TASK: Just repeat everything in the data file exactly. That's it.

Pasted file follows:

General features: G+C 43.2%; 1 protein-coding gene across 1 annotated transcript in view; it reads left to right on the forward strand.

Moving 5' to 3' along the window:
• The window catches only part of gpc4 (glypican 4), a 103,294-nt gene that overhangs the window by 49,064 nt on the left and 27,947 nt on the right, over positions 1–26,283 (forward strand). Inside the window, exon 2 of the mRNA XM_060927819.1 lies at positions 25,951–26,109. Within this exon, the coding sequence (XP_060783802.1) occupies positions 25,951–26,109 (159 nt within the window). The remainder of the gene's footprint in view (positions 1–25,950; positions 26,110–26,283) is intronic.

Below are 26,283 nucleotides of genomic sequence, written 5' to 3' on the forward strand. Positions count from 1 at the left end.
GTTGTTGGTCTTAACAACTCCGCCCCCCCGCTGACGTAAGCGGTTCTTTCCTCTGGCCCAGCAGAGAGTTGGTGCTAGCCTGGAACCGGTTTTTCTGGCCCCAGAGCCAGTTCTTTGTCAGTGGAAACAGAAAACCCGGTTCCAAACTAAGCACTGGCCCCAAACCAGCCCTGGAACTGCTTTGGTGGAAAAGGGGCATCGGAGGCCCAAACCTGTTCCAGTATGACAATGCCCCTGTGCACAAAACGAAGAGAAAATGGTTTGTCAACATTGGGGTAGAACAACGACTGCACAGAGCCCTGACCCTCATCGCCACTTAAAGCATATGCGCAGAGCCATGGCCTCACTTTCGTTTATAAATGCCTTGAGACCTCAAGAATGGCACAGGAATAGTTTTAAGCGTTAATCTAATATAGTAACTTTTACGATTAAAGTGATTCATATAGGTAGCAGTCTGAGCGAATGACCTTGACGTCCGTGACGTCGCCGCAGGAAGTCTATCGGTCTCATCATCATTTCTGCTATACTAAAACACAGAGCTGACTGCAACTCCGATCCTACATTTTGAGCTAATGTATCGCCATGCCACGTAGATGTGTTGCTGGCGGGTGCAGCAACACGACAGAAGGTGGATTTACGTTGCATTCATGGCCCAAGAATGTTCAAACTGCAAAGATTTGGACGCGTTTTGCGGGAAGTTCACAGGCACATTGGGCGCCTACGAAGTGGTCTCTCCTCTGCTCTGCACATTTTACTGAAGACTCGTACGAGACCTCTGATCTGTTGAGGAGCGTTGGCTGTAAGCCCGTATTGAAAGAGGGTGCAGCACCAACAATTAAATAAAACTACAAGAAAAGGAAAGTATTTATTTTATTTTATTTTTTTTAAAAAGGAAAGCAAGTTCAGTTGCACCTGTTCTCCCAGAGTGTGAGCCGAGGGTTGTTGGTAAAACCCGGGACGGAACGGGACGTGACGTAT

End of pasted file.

General features: G+C 43.2%; 1 protein-coding gene across 1 annotated transcript in view; it reads left to right on the forward strand.

Moving 5' to 3' along the window:
• The window catches only part of gpc4 (glypican 4), a 103,294-nt gene that overhangs the window by 49,064 nt on the left and 27,947 nt on the right, over positions 1–26,283 (forward strand). Inside the window, exon 2 of the mRNA XM_060927819.1 lies at positions 25,951–26,109. Within this exon, the coding sequence (XP_060783802.1) occupies positions 25,951–26,109 (159 nt within the window). The remainder of the gene's footprint in view (positions 1–25,950; positions 26,110–26,283) is intronic.

Below are 26,283 nucleotides of genomic sequence, written 5' to 3' on the forward strand. Positions count from 1 at the left end.
GTTGTTGGTCTTAACAACTCCGCCCCCCCGCTGACGTAAGCGGTTCTTTCCTCTGGCCCAGCAGAGAGTTGGTGCTAGCCTGGAACCGGTTTTTCTGGCCCCAGAGCCAGTTCTTTGTCAGTGGAAACAGAAAACCCGGTTCCAAACTAAGCACTGGCCCCAAACCAGCCCTGGAACTGCTTTGGTGGAAAAGGGGCATCGGAGGCCCAAACCTGTTCCAGTATGACAATGCCCCTGTGCACAAAACGAAGAGAAAATGGTTTGTCAACATTGGGGTAGAACAACGACTGCACAGAGCCCTGACCCTCATCGCCACTTAAAGCATATGCGCAGAGCCATGGCCTCACTTTCGTTTATAAATGCCTTGAGACCTCAAGAATGGCACAGGAATAGTTTTAAGCGTTAATCTAATATAGTAACTTTTACGATTAAAGTGATTCATATAGGTAGCAGTCTGAGCGAATGACCTTGACGTCCGTGACGTCGCCGCAGGAAGTCTATCGGTCTCATCATCATTTCTGCTATACTAAAACACAGAGCTGACTGCAACTCCGATCCTACATTTTGAGCTAATGTATCGCCATGCCACGTAGATGTGTTGCTGGCGGGTGCAGCAACACGACAGAAGGTGGATTTACGTTGCATTCATGGCCCAAGAATGTTCAAACTGCAAAGATTTGGACGCGTTTTGCGGGAAGTTCACAGGCACATTGGGCGCCTACGAAGTGGTCTCTCCTCTGCTCTGCACATTTTACTGAAGACTCGTACGAGACCTCTGATCTGTTGAGGAGCGTTGGCTGTAAGCCCGTATTGAAAGAGGGTGCAGCACCAACAATTAAATAAAACTACAAGAAAAGGAAAGTATTTATTTTATTTTATTTTTTTTAAAAAGGAAAGCAAGTTCAGTTGCACCTGTTCTCCCAGAGTGTGAGCCGAGGGTTGTTGGTAAAACCCGGGACGGAACGGGACGTGACGTAT